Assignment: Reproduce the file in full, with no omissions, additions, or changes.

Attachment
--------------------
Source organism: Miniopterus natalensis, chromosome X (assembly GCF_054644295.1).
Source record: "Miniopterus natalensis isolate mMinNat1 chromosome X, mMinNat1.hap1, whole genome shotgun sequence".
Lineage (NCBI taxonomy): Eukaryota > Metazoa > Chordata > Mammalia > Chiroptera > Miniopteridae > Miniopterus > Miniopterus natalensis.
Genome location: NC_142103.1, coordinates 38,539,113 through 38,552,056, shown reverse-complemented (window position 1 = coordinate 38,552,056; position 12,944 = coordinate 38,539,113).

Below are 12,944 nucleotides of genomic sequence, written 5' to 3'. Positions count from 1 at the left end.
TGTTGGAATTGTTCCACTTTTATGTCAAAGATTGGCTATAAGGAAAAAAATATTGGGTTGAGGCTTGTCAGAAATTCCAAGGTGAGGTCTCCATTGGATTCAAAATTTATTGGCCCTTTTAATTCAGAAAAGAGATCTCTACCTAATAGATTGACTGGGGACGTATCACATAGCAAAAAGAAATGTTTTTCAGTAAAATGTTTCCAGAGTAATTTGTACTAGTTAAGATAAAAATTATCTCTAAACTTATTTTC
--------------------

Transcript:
Source organism: Miniopterus natalensis, chromosome X (assembly GCF_054644295.1).
Source record: "Miniopterus natalensis isolate mMinNat1 chromosome X, mMinNat1.hap1, whole genome shotgun sequence".
Lineage (NCBI taxonomy): Eukaryota > Metazoa > Chordata > Mammalia > Chiroptera > Miniopteridae > Miniopterus > Miniopterus natalensis.
Genome location: NC_142103.1, coordinates 38,539,113 through 38,552,056, shown reverse-complemented (window position 1 = coordinate 38,552,056; position 12,944 = coordinate 38,539,113).

Below are 12,944 nucleotides of genomic sequence, written 5' to 3'. Positions count from 1 at the left end.
TGTTGGAATTGTTCCACTTTTATGTCAAAGATTGGCTATAAGGAAAAAAATATTGGGTTGAGGCTTGTCAGAAATTCCAAGGTGAGGTCTCCATTGGATTCAAAATTTATTGGCCCTTTTAATTCAGAAAAGAGATCTCTACCTAATAGATTGACTGGGGACGTATCACATAGCAAAAAGAAATGTTTTTCAGTAAAATGTTTCCAGAGTAATTTGTACTAGTTAAGATAAAAATTATCTCTAAACTTATTTTC